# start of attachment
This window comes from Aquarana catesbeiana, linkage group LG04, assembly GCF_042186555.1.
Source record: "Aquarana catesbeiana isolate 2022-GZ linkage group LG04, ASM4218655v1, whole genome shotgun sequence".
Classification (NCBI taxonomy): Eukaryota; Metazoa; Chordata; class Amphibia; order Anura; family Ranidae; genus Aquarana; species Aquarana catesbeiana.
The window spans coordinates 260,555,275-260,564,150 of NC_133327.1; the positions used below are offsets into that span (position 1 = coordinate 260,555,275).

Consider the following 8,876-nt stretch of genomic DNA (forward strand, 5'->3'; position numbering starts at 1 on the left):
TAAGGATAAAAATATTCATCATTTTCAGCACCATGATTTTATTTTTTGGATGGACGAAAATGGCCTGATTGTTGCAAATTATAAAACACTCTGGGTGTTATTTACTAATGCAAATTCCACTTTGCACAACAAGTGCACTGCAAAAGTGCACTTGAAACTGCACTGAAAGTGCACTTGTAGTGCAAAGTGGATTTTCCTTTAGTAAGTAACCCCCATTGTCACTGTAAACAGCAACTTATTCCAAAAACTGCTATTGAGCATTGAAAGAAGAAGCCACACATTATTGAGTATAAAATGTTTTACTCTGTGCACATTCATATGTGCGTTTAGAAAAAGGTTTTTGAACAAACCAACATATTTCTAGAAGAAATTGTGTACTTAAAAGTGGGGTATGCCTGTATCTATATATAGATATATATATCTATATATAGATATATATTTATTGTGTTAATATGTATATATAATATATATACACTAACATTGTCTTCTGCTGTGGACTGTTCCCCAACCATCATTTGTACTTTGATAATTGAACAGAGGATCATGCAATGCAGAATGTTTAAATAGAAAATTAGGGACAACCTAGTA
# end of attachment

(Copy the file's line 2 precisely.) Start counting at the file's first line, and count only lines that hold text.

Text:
Source record: "Aquarana catesbeiana isolate 2022-GZ linkage group LG04, ASM4218655v1, whole genome shotgun sequence".